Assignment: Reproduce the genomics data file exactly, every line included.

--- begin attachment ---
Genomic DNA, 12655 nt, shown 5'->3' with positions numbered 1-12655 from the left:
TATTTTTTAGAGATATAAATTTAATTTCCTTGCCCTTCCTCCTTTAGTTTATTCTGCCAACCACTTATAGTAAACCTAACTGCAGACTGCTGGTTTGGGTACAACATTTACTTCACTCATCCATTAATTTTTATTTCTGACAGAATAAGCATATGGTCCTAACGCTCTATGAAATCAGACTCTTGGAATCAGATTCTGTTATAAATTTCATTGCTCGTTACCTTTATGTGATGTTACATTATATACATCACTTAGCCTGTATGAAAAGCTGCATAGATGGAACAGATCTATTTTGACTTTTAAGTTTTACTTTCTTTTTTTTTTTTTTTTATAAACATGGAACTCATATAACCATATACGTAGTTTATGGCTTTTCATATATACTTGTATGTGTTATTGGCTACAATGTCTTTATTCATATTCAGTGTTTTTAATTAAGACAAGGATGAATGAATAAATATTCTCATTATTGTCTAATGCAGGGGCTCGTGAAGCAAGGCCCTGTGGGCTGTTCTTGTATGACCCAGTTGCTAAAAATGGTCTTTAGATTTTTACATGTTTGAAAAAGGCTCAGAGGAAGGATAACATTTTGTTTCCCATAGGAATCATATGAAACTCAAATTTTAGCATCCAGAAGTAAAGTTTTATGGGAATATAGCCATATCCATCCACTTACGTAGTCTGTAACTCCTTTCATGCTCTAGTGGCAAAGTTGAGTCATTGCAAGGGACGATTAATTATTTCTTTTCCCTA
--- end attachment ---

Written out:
Genomic DNA, 12655 nt, shown 5'->3' with positions numbered 1-12655 from the left:
TATTTTTTAGAGATATAAATTTAATTTCCTTGCCCTTCCTCCTTTAGTTTATTCTGCCAACCACTTATAGTAAACCTAACTGCAGACTGCTGGTTTGGGTACAACATTTACTTCACTCATCCATTAATTTTTATTTCTGACAGAATAAGCATATGGTCCTAACGCTCTATGAAATCAGACTCTTGGAATCAGATTCTGTTATAAATTTCATTGCTCGTTACCTTTATGTGATGTTACATTATATACATCACTTAGCCTGTATGAAAAGCTGCATAGATGGAACAGATCTATTTTGACTTTTAAGTTTTACTTTCTTTTTTTTTTTTTTTTATAAACATGGAACTCATATAACCATATACGTAGTTTATGGCTTTTCATATATACTTGTATGTGTTATTGGCTACAATGTCTTTATTCATATTCAGTGTTTTTAATTAAGACAAGGATGAATGAATAAATATTCTCATTATTGTCTAATGCAGGGGCTCGTGAAGCAAGGCCCTGTGGGCTGTTCTTGTATGACCCAGTTGCTAAAAATGGTCTTTAGATTTTTACATGTTTGAAAAAGGCTCAGAGGAAGGATAACATTTTGTTTCCCATAGGAATCATATGAAACTCAAATTTTAGCATCCAGAAGTAAAGTTTTATGGGAATATAGCCATATCCATCCACTTACGTAGTCTGTAACTCCTTTCATGCTCTAGTGGCAAAGTTGAGTCATTGCAAGGGACGATTAATTATTTCTTTTCCCTA